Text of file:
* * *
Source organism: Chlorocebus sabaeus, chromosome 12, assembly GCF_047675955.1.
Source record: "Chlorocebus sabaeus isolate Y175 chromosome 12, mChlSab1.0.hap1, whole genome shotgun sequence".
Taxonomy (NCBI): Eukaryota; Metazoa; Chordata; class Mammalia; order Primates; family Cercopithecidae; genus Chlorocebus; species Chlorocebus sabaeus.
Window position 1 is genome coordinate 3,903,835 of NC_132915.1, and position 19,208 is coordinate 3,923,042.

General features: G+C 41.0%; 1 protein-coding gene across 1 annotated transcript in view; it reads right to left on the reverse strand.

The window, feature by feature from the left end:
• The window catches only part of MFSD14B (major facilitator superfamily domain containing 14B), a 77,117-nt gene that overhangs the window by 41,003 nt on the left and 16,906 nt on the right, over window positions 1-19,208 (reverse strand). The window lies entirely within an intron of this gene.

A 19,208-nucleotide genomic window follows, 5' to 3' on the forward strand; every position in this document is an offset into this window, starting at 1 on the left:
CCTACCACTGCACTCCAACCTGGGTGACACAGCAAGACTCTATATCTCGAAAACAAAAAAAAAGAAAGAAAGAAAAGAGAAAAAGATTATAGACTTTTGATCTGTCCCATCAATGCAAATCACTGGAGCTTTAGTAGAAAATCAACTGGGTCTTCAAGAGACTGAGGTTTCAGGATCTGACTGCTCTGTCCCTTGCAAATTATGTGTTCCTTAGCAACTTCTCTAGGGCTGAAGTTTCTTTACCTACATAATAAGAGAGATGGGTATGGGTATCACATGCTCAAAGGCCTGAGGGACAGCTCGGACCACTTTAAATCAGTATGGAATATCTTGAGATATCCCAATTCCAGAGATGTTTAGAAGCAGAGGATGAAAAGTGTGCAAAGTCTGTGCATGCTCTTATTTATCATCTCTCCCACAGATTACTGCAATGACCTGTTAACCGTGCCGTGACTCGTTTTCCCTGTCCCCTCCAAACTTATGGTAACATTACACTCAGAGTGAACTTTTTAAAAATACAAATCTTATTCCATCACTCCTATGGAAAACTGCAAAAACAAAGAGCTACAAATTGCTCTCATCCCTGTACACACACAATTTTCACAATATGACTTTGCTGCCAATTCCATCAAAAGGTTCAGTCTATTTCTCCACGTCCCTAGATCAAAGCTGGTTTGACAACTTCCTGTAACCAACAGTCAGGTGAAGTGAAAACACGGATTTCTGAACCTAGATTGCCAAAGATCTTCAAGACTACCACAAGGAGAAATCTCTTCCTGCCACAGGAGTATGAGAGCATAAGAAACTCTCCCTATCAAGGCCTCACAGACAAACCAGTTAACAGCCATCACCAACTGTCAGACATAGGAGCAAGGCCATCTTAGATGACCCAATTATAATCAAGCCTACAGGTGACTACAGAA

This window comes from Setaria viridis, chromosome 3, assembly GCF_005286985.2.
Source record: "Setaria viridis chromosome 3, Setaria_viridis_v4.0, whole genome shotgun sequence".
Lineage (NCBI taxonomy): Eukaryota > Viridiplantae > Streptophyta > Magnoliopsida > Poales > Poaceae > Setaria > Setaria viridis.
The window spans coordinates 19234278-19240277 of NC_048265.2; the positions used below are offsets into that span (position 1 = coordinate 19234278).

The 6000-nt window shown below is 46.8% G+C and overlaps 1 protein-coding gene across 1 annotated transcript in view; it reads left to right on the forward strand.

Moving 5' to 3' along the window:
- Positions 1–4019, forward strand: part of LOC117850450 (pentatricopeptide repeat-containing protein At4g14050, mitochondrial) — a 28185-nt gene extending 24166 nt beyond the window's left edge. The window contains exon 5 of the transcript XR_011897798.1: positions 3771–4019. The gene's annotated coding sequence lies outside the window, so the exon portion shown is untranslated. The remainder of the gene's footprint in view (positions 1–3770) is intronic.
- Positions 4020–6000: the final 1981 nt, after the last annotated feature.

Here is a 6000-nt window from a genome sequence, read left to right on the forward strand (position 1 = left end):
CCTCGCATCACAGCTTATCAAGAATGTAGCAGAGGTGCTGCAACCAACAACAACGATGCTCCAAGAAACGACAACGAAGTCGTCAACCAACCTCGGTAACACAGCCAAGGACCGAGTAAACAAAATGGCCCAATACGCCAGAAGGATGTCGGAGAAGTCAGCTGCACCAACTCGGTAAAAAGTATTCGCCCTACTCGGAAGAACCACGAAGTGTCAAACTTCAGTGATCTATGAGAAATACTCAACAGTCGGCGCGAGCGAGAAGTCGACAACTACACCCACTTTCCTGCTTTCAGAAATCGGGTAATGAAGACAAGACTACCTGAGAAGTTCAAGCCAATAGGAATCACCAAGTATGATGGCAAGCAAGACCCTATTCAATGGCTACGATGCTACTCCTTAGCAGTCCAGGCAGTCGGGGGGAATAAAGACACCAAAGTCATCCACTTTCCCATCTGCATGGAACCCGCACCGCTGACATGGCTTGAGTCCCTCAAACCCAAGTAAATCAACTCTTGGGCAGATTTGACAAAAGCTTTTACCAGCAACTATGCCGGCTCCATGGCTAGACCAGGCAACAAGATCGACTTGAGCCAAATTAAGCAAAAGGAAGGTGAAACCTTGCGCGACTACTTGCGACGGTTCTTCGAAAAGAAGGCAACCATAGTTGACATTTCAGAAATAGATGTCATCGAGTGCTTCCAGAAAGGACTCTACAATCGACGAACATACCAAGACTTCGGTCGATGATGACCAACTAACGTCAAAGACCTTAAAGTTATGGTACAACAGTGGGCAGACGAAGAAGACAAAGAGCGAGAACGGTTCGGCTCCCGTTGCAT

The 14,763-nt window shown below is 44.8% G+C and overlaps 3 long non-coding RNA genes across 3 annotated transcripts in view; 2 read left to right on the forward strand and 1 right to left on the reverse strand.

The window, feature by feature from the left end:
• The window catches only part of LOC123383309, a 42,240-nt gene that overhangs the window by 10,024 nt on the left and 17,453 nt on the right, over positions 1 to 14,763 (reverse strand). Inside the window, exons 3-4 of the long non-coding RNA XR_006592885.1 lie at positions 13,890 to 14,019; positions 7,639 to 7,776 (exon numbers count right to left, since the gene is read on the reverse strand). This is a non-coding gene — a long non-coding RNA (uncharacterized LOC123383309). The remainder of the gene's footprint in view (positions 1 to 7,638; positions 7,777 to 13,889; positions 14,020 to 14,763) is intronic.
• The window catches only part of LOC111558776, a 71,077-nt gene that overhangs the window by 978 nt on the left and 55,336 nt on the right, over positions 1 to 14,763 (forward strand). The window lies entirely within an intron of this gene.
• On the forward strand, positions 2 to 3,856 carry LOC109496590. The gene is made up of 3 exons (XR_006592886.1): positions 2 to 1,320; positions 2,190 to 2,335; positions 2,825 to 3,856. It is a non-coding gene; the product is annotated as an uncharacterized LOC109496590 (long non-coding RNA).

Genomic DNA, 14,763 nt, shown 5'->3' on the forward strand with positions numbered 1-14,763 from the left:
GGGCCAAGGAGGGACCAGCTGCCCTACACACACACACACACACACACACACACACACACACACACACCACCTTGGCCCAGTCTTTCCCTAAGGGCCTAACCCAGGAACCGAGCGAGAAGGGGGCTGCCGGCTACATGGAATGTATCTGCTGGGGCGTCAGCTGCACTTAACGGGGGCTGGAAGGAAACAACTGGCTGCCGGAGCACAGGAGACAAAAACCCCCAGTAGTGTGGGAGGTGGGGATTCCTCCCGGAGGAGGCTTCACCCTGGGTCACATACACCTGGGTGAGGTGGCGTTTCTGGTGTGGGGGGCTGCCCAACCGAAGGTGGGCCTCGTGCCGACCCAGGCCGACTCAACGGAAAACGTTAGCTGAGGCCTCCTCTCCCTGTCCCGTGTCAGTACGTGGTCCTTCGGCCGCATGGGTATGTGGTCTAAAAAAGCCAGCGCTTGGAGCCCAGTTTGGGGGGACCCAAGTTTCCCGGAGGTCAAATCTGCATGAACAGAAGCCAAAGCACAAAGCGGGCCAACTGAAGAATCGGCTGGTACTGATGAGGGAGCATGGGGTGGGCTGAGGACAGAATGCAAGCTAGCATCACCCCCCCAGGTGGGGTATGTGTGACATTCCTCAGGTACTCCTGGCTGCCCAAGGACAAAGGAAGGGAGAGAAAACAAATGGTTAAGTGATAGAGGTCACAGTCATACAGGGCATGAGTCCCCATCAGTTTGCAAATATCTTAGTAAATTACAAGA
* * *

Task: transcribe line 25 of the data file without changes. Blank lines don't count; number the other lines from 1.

Genomic DNA, 14,763 nt, shown 5'->3' on the forward strand with positions numbered 1-14,763 from the left: